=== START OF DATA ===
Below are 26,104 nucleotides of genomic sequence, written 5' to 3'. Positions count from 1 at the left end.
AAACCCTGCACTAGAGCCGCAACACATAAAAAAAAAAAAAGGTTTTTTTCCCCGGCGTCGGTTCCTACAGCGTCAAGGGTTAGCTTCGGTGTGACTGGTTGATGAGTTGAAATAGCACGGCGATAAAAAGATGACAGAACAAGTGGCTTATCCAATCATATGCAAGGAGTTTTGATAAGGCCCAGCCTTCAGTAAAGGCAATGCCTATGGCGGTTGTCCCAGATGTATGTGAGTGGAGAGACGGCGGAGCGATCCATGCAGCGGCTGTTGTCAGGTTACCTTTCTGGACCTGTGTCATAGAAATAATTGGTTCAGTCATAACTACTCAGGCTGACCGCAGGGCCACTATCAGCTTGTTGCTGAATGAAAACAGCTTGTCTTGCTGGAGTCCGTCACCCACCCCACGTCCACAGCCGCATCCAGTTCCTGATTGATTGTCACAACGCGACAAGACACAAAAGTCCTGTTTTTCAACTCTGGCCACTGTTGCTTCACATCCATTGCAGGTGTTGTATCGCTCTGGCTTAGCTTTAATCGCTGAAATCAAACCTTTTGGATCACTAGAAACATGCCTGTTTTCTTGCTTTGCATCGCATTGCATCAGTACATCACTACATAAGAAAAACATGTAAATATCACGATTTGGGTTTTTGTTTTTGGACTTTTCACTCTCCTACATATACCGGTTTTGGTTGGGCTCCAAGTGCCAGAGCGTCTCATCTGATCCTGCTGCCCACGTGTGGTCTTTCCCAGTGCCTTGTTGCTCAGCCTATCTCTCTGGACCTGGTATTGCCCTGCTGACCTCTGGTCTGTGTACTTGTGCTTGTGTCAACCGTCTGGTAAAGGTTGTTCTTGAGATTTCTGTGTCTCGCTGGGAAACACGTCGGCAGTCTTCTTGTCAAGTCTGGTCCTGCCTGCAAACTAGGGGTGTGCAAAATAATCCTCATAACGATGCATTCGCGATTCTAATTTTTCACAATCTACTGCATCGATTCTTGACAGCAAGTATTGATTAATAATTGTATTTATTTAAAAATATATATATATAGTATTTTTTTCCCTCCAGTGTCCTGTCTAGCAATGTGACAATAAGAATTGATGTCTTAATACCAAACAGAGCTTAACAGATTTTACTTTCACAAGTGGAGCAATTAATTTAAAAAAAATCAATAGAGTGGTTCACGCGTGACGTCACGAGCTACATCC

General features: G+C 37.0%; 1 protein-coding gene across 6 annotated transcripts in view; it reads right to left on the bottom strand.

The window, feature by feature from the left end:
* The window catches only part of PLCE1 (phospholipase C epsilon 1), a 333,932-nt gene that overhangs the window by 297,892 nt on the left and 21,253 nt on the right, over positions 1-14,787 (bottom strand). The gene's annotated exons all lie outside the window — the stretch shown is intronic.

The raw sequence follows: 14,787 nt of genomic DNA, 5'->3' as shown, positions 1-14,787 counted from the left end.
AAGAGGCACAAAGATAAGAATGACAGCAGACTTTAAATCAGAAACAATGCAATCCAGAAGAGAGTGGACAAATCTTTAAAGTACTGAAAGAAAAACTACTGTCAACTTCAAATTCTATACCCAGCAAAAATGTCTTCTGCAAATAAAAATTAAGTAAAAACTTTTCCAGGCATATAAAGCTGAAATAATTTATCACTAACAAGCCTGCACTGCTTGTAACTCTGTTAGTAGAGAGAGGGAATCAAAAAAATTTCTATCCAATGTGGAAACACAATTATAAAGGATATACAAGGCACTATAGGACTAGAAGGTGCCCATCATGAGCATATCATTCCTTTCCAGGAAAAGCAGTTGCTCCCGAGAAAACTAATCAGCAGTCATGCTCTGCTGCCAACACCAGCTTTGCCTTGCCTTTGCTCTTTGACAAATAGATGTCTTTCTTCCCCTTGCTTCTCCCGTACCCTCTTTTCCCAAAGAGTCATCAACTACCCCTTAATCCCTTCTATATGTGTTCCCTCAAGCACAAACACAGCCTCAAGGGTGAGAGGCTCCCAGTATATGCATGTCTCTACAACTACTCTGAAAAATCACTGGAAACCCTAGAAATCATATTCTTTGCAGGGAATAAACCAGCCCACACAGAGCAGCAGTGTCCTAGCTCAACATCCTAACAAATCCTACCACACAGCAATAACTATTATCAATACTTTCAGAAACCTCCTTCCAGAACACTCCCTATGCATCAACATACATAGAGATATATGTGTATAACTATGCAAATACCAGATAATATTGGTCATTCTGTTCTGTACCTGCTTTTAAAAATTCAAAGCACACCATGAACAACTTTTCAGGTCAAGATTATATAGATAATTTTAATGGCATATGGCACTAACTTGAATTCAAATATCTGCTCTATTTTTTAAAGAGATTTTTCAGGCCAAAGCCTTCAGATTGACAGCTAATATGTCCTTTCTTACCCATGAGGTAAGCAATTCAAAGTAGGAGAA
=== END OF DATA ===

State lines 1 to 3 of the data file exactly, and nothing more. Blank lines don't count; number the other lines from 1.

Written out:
Below are 26,104 nucleotides of genomic sequence, written 5' to 3'. Positions count from 1 at the left end.
AAACCCTGCACTAGAGCCGCAACACATAAAAAAAAAAAAAGGTTTTTTTCCCCGGCGTCGGTTCCTACAGCGTCAAGGGTTAGCTTCGGTGTGACTGGTTGATGAGTTGAAATAGCACGGCGATAAAAAGATGACAGAACAAGTGGCTTATCCAATCATATGCAAGGAGTTTTGATAAGGCCCAGCCTTCAGTAAAGGCAATGCCTATGGCGGTTGTCCCAGATGTATGTGAGTGGAGAGACGGCGGAGCGATCCATGCAGCGGCTGTTGTCAGGTTACCTTTCTGGACCTGTGTCATAGAAATAATTGGTTCAGTCATAACTACTCAGGCTGACCGCAGGGCCACTATCAGCTTGTTGCTGAATGAAAACAGCTTGTCTTGCTGGAGTCCGTCACCCACCCCACGTCCACAGCCGCATCCAGTTCCTGATTGATTGTCACAACGCGACAAGACACAAAAGTCCTGTTTTTCAACTCTGGCCACTGTTGCTTCACATCCATTGCAGGTGTTGTATCGCTCTGGCTTAGCTTTAATCGCTGAAATCAAACCTTTTGGATCACTAGAAACATGCCTGTTTTCTTGCTTTGCATCGCATTGCATCAGTACATCACTACATAAGAAAAACATGTAAATATCACGATTTGGGTTTTTGTTTTTGGACTTTTCACTCTCCTACATATACCGGTTTTGGTTGGGCTCCAAGTGCCAGAGCGTCTCATCTGATCCTGCTGCCCACGTGTGGTCTTTCCCAGTGCCTTGTTGCTCAGCCTATCTCTCTGGACCTGGTATTGCCCTGCTGACCTCTGGTCTGTGTACTTGTGCTTGTGTCAACCGTCTGGTAAAGGTTGTTCTTGAGATTTCTGTGTCTCGCTGGGAAACACGTCGGCAGTCTTCTTGTCAAGTCTGGTCCTGCCTGCAAACTAGGGGTGTGCAAAATAATCCTCATAACGATGCATTCGCGATTCTAATTTTTCACAATCTACTGCATCGATTCTTGACAGCAAGTATTGATTAATAATTGTATTTATTTAAAAATATATATATATAGTATTTTTTTCCCTCCAGTGTCCTGTCTAGCAATGTGACAATAAGAATTGATGTCTTAATACCAAACAGAGCTTAACAGATTTTACTTTCACAAGTGGAGCAATTAATTTAAAAAAAATCAATAGAGTGGTTCACGCGTGACGTCACGAGCTACATCC

General features: G+C 37.0%; 1 protein-coding gene across 6 annotated transcripts in view; it reads right to left on the bottom strand.